[View of the Taj Mahal from the banks of the Jumna, Agra.]
Medium: Photographic print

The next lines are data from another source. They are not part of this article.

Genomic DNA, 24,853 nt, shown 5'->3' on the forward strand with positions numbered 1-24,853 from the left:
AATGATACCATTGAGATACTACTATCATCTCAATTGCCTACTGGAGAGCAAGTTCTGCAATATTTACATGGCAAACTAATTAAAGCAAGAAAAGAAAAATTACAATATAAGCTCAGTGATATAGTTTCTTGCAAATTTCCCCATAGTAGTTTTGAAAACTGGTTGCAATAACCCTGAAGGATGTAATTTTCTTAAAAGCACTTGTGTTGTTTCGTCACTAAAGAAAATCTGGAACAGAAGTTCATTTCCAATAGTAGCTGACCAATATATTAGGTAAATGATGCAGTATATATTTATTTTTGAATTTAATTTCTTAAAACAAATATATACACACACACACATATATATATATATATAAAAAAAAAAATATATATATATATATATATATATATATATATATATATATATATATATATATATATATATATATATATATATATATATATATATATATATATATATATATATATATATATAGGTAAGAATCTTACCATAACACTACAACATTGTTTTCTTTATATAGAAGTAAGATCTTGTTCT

Photograph of the Taj Mahal, Agra, taken by an unknown photographer in the 1880s, part of the Bellew Collection of Architectural Views. The Taj Mahal was built by the Emperor Shah Jahan (ruled 1628-58) as a mausoleum for his favourite wife Arjumand Banu Begum, who was called Mumtaz-i-Mahal or 'Chosen One of the Palace', and who died in childbirth in 1631. Shah Jahan was an aesthete and lover of architecture and chose to express his feelings of love and loss through the medium of an unique building. Built of India’s finest marble, quarried at Makrana in Rajasthan, the colour of the Taj registers subtle changes with different light conditions. According to the French traveller Jean-Baptiste Tavernier who witnessed some of its construction, 20000 artisans took 12 years to construct it. It is set on a high plinth at the north end of a walled enclosure containing formal gardens, overlooking the river Yamuna. Four elegant minarets ending in small cupolas are placed at the corners of the plinth and the main building is topped with a pearl-shaped dome. The whole is sheathed in marble which is decorated with pietra dura featuring myriad varieties of semi-precious stones and exquisite calligraphy.